Whether it’s a priceless Dutch Golden Age painting, a ruined Roman Forum surrounded by olive groves on a sleepy Mediterranean hillside or a more modern audiovisual masterpiece of the 20th century, our cultural heritage can be both easily and permanently damaged or, in the worst-case scenario, even destroyed. The numerous natural or human-derived threats to our cultural heritage range from pollution, flooding and wind erosion, through to vandalism and improper maintenance and/or care. The digitisation of cultural heritage is important for the protection, conservation, restoration, research, dissemination and promotion of tangible and intangible cultural assets, coming from all types of cultural institutions (museums, galleries, libraries and archives, monuments and sites). The possibilities opened up by the increasing advances in digital technologies are impressive and ever-growing. From 3D tech, to artificial intelligence and virtual/augmented reality, these are all being used to not only ensure preservation but also capture the imaginations of younger, digital-native Europeans inspiring the admiration and appreciation for Europe’s vast cultural treasures. Concepts such as the Virtual Museum are being eagerly adopted, fuelled by the notion that if one cannot physically get to the museum, then the museum can come to them – only possible through the explosion of digital innovations over the last 20 years.
How EU policy helps to digitally promote and preserve cultural artefacts
The European Commission through extensive policy, coordination and funding actions supports Member States’ cultural policy, with a special emphasis on digitisation and online access to cultural material and digital preservation and curation. Europeana, Europe’s platform for digital cultural heritage, works with thousands of archives, libraries and museums across Europe to make cultural content easy to access, use and reuse. It is the only pan-European platform of its kind and plays a key role in making our cultural heritage community stronger. Alongside these efforts, in 2019, 26 European countries signed a Declaration of cooperation on advancing digitisation of cultural heritage. The Declaration invites Member States to leverage synergies between digital technologies and Europe’s cultural heritage in three key areas: (i) a pan-European initiative for 3D digitisation of cultural heritage artefacts, monuments and sites; (ii) enhancing cross-sector, cross-border cooperation and capacity building in the digital cultural heritage sector; and (iii) fostering citizen engagement, innovative use and spillovers in other sectors. Specifically, through the Horizon 2020 programme, the Commission offers prominent and ongoing support to research and innovation in the cultural heritage domain, with special emphasis on the use of cutting-edge technologies. From 2014-2020, funds through Horizon 2020 towards digital cultural heritage have been around EUR 70 million in total and funding for these initiatives is likely to continue with the advent of the next research and innovation programme, Horizon Europe.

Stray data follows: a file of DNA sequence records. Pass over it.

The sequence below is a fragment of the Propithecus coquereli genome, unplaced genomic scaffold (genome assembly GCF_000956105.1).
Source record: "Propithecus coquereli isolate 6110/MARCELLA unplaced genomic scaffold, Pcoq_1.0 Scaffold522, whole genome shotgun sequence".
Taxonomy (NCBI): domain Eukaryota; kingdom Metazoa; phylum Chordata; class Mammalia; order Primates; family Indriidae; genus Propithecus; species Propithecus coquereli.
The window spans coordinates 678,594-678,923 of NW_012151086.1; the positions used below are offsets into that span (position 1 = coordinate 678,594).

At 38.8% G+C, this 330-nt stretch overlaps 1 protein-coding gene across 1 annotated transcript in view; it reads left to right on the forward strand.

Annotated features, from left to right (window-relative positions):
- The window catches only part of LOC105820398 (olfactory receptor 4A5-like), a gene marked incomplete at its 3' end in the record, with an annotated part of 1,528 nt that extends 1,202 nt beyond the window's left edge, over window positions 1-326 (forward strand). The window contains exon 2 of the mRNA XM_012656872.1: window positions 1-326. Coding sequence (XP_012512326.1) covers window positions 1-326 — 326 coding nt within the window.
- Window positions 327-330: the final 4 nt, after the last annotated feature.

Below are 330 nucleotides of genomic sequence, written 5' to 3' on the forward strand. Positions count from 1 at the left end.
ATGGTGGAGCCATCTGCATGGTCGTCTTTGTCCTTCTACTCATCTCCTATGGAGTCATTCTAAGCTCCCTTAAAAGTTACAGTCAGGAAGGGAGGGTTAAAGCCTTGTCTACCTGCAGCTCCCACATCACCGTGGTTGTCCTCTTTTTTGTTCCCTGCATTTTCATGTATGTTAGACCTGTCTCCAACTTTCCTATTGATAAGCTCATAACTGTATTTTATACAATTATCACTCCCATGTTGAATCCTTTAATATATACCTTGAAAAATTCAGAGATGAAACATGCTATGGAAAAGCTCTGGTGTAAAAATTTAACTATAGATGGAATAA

Proudly exhibiting our projects
In total, this CORDIS Results Pack features 12 projects that are making important contributions to digital cultural heritage efforts. In particular, the ARCHES, DigiArt and EU-LAC-MUSEUMS projects have been harnessing technologies such as 3D modelling and augmented reality, as well as more comprehensive international cooperation, to increase the accessibility and enjoyment of museums as a key institution of cultural curation and preservation. Other projects have focused on using technology to increase social awareness and interest in cultural heritage and preservation. For example, PLUGGY developed the first-ever social network dedicated to promoting European cultural heritage, whilst the I-Media-Cities project has launched a revolutionary platform that uses audiovisual material to allow anyone to discover the rich cultural heritage of nine European cities. Meanwhile, the EMOTIVE project tapped into the raw power of storytelling by offering tools to heritage professionals that allow them to create interactive storytelling experiences that engage, inform and provoke the interest of audiences. Finally, the ArchAIDE project developed innovative software to identify fragments of pottery found during excavations and to store them in a dedicated database, thus helping the vital work of archaeologists and other professionals in the cultural heritage field, whilst Time Machine has been developing large-scale digitisation and computing infrastructure using AI and Big Data mining in order to extract and analyse the vast amount of data generated when digitising archives from museums and libraries.